Two recently minted stars of the antiabortion movement are behind the measure: the Rev. Walter Hoye, who went to jail last year after violating an Oakland law designed to keep protesters away from patients entering abortion clinics, and Lila Rose, a UCLA student who has made undercover videos purporting to show legal violations at Planned Parenthood.

The American Life League, a well-funded conservative Catholic group, is advising Hoye and Rose on the initiative, which would require about 690,000 valid signatures to get on the ballot. The group is also helping with initiative campaigns in Colorado, Florida, Missouri and Montana.

Earlier this year, the legislatures of Montana and North Dakota rejected personhood measures, but the close votes alarmed supporters of legal abortion.

In Montana, the state Senate passed a bill calling for a constitutional amendment on personhood, but the bill died in a House committee after a tied partisan vote, according to Allyson Hagen, executive director of NARAL Pro-Choice Montana. "There was a simple majority support for it, which was pretty scary," Hagen said.

In North Dakota this year, the state's House of Representatives passed a similar measure, but the state Senate rejected it.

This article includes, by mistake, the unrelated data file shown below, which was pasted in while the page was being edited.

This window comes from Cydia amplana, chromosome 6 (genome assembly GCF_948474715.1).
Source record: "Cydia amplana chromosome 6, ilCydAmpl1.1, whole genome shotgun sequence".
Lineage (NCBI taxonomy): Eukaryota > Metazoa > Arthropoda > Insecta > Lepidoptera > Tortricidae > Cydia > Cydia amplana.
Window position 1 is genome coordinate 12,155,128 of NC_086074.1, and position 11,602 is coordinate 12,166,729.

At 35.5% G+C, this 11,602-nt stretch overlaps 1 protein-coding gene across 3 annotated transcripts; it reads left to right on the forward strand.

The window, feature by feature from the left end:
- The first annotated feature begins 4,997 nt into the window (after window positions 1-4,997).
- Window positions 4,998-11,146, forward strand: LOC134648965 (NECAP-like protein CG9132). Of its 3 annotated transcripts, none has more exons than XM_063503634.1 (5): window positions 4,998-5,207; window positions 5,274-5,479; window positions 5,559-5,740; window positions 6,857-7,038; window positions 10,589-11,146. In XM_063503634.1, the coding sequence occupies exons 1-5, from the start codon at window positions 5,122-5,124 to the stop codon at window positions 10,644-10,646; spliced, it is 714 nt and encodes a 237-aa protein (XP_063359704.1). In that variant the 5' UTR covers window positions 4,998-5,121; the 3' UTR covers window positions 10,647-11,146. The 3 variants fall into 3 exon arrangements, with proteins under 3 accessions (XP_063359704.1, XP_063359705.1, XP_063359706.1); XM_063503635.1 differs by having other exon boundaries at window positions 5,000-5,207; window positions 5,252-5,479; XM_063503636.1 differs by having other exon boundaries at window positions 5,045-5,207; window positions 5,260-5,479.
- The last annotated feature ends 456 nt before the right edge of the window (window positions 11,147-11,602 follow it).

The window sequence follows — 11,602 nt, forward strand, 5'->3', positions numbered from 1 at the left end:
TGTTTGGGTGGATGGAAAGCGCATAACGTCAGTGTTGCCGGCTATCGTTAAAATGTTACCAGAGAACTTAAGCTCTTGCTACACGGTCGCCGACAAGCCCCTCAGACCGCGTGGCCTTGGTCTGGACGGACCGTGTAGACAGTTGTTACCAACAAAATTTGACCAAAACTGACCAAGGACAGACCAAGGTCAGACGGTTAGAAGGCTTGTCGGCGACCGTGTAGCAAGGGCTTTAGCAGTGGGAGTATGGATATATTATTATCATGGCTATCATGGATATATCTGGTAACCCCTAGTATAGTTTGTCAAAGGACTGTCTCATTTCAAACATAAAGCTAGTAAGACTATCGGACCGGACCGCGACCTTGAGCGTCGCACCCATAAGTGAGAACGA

"I realize it's been defeated in every state where it's been attempted, but I am not discouraged," said Hoye, who has founded the California Civil Rights Foundation to push the initiative. "Everywhere I go from now on, we are going to be talking about personhood. Imagine the discussion statewide on whether the child inside the womb is human or not."

But opponents of the measure say the language in such bills goes far beyond that discussion. The proposed California Human Rights Amendment says: "The term 'person' applies to all living human beings from the beginning of their biological development -- regardless of the means by which they were procreated, method of reproduction, age, race, sex, gender, physical well-being, function, or condition of physical or mental dependency and/or disability."

"It's so extreme it could literally outlaw IUDs and birth control pills," said Katherine Spillar, executive vice president of the Feminist Majority Foundation. In Colorado, where voters last year rejected the measure, 73% to 27%, the potential criminalization of birth control methods was a point of debate.

Personhood efforts "are so extreme that people reject them," Spillar said. "But we take nothing for granted. We will fight it with everything we've got."

Those pushing for personhood measures say they are not discouraged by a lack of support from mainstream conservative groups that oppose abortion, including the U.S. Conference of Catholic Bishops and the National Right to Life Committee.

"This is an uphill battle," Mason said. The Colorado effort "was the first time it was put on a ballot. That inspired the country. Even though we may not have the votes or the political equity, we have to start somewhere."

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robin.abcarian@latimes.com